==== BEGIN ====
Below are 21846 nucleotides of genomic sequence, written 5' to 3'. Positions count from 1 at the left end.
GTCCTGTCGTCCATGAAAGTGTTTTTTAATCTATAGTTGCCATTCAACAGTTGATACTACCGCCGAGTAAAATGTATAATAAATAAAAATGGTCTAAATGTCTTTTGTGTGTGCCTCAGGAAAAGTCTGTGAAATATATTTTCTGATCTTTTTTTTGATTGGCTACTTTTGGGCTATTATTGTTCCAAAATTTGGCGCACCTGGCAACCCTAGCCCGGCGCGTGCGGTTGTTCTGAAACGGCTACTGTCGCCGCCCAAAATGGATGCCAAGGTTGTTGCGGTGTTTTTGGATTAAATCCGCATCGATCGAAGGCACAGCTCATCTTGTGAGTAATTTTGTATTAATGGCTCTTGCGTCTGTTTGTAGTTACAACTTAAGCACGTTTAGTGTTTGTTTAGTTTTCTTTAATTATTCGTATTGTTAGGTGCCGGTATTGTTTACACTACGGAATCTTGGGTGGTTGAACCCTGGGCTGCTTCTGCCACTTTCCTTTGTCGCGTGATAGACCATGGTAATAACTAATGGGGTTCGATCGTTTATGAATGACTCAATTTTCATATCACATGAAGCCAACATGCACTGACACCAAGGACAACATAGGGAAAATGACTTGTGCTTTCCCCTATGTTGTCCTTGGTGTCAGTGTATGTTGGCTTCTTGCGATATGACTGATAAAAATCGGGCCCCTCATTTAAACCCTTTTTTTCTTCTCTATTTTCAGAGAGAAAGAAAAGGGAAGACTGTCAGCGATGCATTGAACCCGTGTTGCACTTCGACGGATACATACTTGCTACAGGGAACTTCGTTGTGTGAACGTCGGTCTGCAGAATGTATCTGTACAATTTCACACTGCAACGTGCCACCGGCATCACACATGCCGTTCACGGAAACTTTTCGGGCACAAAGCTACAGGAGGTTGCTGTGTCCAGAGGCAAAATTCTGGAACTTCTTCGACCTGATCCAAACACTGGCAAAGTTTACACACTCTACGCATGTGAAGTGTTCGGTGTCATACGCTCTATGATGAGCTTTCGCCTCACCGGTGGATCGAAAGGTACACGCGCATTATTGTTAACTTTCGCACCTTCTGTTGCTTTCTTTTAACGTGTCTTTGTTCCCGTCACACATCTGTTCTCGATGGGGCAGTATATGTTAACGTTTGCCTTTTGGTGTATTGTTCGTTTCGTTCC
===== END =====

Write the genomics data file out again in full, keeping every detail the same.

Below are 21846 nucleotides of genomic sequence, written 5' to 3'. Positions count from 1 at the left end.
GTCCTGTCGTCCATGAAAGTGTTTTTTAATCTATAGTTGCCATTCAACAGTTGATACTACCGCCGAGTAAAATGTATAATAAATAAAAATGGTCTAAATGTCTTTTGTGTGTGCCTCAGGAAAAGTCTGTGAAATATATTTTCTGATCTTTTTTTTGATTGGCTACTTTTGGGCTATTATTGTTCCAAAATTTGGCGCACCTGGCAACCCTAGCCCGGCGCGTGCGGTTGTTCTGAAACGGCTACTGTCGCCGCCCAAAATGGATGCCAAGGTTGTTGCGGTGTTTTTGGATTAAATCCGCATCGATCGAAGGCACAGCTCATCTTGTGAGTAATTTTGTATTAATGGCTCTTGCGTCTGTTTGTAGTTACAACTTAAGCACGTTTAGTGTTTGTTTAGTTTTCTTTAATTATTCGTATTGTTAGGTGCCGGTATTGTTTACACTACGGAATCTTGGGTGGTTGAACCCTGGGCTGCTTCTGCCACTTTCCTTTGTCGCGTGATAGACCATGGTAATAACTAATGGGGTTCGATCGTTTATGAATGACTCAATTTTCATATCACATGAAGCCAACATGCACTGACACCAAGGACAACATAGGGAAAATGACTTGTGCTTTCCCCTATGTTGTCCTTGGTGTCAGTGTATGTTGGCTTCTTGCGATATGACTGATAAAAATCGGGCCCCTCATTTAAACCCTTTTTTTCTTCTCTATTTTCAGAGAGAAAGAAAAGGGAAGACTGTCAGCGATGCATTGAACCCGTGTTGCACTTCGACGGATACATACTTGCTACAGGGAACTTCGTTGTGTGAACGTCGGTCTGCAGAATGTATCTGTACAATTTCACACTGCAACGTGCCACCGGCATCACACATGCCGTTCACGGAAACTTTTCGGGCACAAAGCTACAGGAGGTTGCTGTGTCCAGAGGCAAAATTCTGGAACTTCTTCGACCTGATCCAAACACTGGCAAAGTTTACACACTCTACGCATGTGAAGTGTTCGGTGTCATACGCTCTATGATGAGCTTTCGCCTCACCGGTGGATCGAAAGGTACACGCGCATTATTGTTAACTTTCGCACCTTCTGTTGCTTTCTTTTAACGTGTCTTTGTTCCCGTCACACATCTGTTCTCGATGGGGCAGTATATGTTAACGTTTGCCTTTTGGTGTATTGTTCGTTTCGTTCC